A friend of mine collects and sells antique ephemera. She is from Austria. I spent today sorting my antique ephemera, oh how it does pile up: my to do list from three years ago, a report card from the kindergarten class of my youngest, who is now eight, notice on an overdue electric bill – I think I paid it. The lights are still on, at any rate. My parents both passed away last year and I have boxes and boxes of ephemeral slips of paper they felt moved to keep. All these little bits of writing: the bill for my father’s violin lessons when he was five, at the height of the depression, a Christmas card I made out of gilt paper when I was six – a nativity on the moon.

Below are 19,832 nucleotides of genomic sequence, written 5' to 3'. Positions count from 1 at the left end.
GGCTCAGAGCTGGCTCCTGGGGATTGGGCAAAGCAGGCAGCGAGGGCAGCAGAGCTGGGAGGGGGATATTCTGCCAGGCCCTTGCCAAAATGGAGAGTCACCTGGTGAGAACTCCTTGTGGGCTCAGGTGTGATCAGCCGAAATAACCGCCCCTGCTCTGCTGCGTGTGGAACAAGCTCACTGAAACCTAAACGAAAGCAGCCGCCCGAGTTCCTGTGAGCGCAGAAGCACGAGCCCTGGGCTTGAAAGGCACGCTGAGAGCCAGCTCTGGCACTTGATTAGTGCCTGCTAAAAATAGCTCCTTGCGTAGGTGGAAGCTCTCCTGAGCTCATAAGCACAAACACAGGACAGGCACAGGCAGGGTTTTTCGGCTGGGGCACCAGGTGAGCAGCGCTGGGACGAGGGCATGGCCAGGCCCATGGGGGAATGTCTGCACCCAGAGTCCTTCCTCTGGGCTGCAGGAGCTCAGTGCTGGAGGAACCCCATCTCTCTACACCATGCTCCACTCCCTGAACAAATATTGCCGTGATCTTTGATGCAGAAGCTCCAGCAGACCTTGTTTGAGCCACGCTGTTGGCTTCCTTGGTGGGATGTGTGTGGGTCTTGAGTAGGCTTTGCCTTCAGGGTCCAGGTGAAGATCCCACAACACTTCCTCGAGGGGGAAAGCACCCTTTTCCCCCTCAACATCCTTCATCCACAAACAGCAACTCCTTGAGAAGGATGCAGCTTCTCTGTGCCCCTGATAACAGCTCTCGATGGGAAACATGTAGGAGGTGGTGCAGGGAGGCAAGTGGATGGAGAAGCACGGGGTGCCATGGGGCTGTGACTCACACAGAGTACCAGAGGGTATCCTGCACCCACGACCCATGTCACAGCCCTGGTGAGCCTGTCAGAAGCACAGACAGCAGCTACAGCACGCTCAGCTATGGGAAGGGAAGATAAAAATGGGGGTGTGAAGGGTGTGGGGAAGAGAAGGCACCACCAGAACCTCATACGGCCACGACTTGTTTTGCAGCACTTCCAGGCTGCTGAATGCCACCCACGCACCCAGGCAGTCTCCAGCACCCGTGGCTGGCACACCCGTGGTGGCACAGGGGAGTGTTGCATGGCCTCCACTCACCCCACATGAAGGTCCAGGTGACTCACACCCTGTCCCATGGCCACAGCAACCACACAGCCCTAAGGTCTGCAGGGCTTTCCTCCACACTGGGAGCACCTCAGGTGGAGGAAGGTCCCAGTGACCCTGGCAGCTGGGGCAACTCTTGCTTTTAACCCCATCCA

It’s called ephemera I guess since it wasn’t meant to last. All these little bits of writing; not even slices but glimpses of slices of a day, a time, a childhood that slipped away a moment ago when I was busy and not paying attention. My Austrian friend grew up speaking a medieval dialect of German – way up in the mountains somewhere. When she went to university, literature students would ask her to read ancient passages out loud to catch the sound of the past. The dialect is all but gone now. Spoken words, shimmering ephemerally, living and dying as they leave the speaker’s lips. The writing, like an Egyptian sarcophagus, holds bones, shrink-wrapped with leathery skin, in a stab at immortality.